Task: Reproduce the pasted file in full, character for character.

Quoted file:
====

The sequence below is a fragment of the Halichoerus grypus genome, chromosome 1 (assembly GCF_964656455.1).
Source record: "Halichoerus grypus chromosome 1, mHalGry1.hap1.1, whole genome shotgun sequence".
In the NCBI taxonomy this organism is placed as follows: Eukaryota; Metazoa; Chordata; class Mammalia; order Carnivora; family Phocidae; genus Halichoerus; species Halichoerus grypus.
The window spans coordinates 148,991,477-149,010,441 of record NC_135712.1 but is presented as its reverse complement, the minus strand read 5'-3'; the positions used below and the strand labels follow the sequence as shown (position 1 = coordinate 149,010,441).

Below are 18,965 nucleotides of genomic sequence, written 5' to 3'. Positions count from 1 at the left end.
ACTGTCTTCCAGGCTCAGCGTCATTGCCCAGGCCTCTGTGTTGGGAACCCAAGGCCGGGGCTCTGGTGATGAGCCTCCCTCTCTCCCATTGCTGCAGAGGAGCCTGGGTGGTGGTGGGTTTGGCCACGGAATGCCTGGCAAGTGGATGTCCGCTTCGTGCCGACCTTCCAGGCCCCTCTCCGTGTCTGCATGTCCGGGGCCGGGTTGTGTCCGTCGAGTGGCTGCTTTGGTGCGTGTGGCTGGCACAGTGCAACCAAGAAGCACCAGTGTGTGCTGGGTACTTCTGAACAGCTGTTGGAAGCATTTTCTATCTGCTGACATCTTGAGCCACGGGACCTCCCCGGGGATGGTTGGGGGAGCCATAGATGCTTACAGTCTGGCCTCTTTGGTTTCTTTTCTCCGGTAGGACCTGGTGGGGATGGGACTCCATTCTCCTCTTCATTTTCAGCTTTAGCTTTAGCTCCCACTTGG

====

The sequence below is a fragment of the Halichoerus grypus genome, chromosome 1 (assembly GCF_964656455.1).
Source record: "Halichoerus grypus chromosome 1, mHalGry1.hap1.1, whole genome shotgun sequence".
In the NCBI taxonomy this organism is placed as follows: Eukaryota; Metazoa; Chordata; class Mammalia; order Carnivora; family Phocidae; genus Halichoerus; species Halichoerus grypus.
The window spans coordinates 148,991,477-149,010,441 of record NC_135712.1 but is presented as its reverse complement, the minus strand read 5'-3'; the positions used below and the strand labels follow the sequence as shown (position 1 = coordinate 149,010,441).

Below are 18,965 nucleotides of genomic sequence, written 5' to 3'. Positions count from 1 at the left end.
ACTGTCTTCCAGGCTCAGCGTCATTGCCCAGGCCTCTGTGTTGGGAACCCAAGGCCGGGGCTCTGGTGATGAGCCTCCCTCTCTCCCATTGCTGCAGAGGAGCCTGGGTGGTGGTGGGTTTGGCCACGGAATGCCTGGCAAGTGGATGTCCGCTTCGTGCCGACCTTCCAGGCCCCTCTCCGTGTCTGCATGTCCGGGGCCGGGTTGTGTCCGTCGAGTGGCTGCTTTGGTGCGTGTGGCTGGCACAGTGCAACCAAGAAGCACCAGTGTGTGCTGGGTACTTCTGAACAGCTGTTGGAAGCATTTTCTATCTGCTGACATCTTGAGCCACGGGACCTCCCCGGGGATGGTTGGGGGAGCCATAGATGCTTACAGTCTGGCCTCTTTGGTTTCTTTTCTCCGGTAGGACCTGGTGGGGATGGGACTCCATTCTCCTCTTCATTTTCAGCTTTAGCTTTAGCTCCCACTTGG